If you are the owner of a small business that obtained a Paycheck Protection Program (PPP) loan, you are most likely aware that the loan can be partially or totally forgiven if you used the loan proceeds for the required purposes. Loan forgiveness is not automatic and must be applied for. The borrower must submit a request to the lender or, if different, the lender that is servicing the loan, which then must make a decision upon the amount of forgiveness within 60 days.
To say COVID-19 has made 2020 a disastrous year for just about everyone would be an understatement. In response to the economic slowdown and losses of income, Congress passed several extensive laws to benefit individuals and businesses that suffered financial hardship because of COVID-19. However, 2020 has given rise to more than the usual tax-planning opportunities. Thus, you may find it appropriate to schedule a tax-planning appointment well before the close of the year to take advantage of the tax benefits and strategies available for 2020. Although everyone’s situation is unique, the following are examples of tax opportunities and strategies that may apply to your circumstances.
It’s safe to say that there are a lot of people worried about an impending global recession thanks to the economic slowdown that the ongoing COVID-19 pandemic has brought with it – and your average entrepreneur and startup founder is chief among them. Obviously, it makes sense to assume that with so many people watching what they spend and with so much uncertainty in the air, it’s too risky to launch that business of your dreams anytime in the near future.
With the passage of the CARES Act stimulus package earlier this year, the federal government added $600 to the normal state weekly unemployment benefits and increased the number of benefit weeks to a total of 39.
Because of the COVID-19 pandemic emergency, the IRS postponed the original due date for filing 2019 returns to July 15, 2020. If you could not complete your 2019 tax return by July 15 and filed a request for additional time to file, that extension expires on October 15, 2020. Failing to file before the extension period runs out may cost you late-filing penalties.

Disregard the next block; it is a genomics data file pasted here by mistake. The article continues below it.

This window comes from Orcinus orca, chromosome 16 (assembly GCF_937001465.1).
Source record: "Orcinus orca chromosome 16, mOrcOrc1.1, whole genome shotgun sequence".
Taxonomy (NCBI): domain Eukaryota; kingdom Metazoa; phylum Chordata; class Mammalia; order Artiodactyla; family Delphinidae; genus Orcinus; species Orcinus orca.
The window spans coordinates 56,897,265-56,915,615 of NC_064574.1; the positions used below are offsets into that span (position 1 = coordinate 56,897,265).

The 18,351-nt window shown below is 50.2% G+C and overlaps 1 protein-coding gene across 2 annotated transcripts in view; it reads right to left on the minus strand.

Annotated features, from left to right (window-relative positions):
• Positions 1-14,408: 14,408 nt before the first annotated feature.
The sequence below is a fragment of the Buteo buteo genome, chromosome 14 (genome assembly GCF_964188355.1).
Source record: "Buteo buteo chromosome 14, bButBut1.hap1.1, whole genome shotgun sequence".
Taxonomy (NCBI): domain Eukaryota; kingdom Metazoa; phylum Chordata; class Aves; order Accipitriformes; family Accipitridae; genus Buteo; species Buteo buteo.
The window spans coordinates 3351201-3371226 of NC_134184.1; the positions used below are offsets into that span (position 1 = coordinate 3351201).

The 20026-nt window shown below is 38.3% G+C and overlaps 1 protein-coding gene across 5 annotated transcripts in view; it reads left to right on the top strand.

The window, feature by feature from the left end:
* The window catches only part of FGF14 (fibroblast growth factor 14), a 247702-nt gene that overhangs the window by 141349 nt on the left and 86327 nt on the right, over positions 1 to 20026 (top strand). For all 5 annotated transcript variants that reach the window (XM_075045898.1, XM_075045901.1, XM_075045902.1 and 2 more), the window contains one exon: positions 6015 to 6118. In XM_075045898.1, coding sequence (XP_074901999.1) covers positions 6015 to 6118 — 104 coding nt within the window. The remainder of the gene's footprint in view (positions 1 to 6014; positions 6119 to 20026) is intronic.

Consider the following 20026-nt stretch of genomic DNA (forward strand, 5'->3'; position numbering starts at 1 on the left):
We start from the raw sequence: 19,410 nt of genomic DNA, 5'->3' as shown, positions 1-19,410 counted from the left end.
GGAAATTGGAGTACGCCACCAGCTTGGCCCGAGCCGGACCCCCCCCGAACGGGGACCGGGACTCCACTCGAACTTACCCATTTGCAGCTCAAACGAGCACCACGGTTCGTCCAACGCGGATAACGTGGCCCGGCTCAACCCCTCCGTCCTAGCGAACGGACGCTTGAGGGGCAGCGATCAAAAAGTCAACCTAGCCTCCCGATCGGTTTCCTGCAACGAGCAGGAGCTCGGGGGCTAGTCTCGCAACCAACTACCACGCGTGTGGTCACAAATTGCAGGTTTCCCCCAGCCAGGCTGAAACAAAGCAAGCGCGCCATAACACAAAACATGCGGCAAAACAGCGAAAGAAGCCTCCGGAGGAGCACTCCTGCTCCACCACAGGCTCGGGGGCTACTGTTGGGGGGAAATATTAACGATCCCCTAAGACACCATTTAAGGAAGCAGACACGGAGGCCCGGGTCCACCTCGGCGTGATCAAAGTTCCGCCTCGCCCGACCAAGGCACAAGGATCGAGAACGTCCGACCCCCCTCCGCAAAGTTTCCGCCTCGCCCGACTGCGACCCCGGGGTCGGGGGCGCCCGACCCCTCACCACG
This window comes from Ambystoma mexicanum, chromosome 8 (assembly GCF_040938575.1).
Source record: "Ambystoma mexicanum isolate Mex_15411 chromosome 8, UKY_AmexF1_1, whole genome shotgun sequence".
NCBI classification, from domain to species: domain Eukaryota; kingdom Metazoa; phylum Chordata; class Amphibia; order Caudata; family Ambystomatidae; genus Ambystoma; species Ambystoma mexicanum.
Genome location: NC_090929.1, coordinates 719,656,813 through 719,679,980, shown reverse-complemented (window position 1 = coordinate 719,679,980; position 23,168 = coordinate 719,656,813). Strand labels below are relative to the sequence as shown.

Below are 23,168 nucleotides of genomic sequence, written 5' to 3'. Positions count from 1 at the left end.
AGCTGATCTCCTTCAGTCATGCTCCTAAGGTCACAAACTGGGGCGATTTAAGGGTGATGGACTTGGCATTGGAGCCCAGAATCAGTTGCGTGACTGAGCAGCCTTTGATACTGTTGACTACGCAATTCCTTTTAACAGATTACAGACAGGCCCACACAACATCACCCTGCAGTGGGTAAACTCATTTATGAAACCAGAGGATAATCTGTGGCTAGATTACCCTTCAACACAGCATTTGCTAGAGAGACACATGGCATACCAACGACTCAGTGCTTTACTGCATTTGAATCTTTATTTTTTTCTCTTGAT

Wealth Transition and Succession Planning
Regardless of the type of business you’re running, it’s safe to say that you’ve likely already been impacted by the ongoing COVID-19 pandemic that is making its way across the globe. With no complete end to the situation in sight, many have begun to try to settle into whatever this “new normal” actually is. They’re resuming their regular activities (at least as much as possible) and are once again attempting to continue to follow the path that they set for themselves and their organizations at the beginning of the year.
Tired of having all those old tax records taking up drawer or closet space and collecting dust. People often ask how long records must be kept and the amount of time IRS has to audit a return after it is filed.
Most taxpayers don’t intentionally incur tax penalties, but many who are penalized are simply not aware of the penalties or the possible impact on their wallets. As tax season approaches, let’s look at some of the more commonly encountered penalties and how they may be avoided.
The outcome of the November elections could have a significant impact on taxes for the wealthy. The COVID-19 pandemic has wreaked havoc on the economy, as the government’s tax revenues have declined while government spending has soared. Although the President has not revealed his tax policies for the future, Joe Biden, his presumptive opponent in November, has, and that is why the wealthy are strategizing for potential increases.
Medicaid waiver payments are a type of payment from a state to an individual to take care of another individual who would otherwise be institutionalized, saving the government the cost of the more expensive institutional care.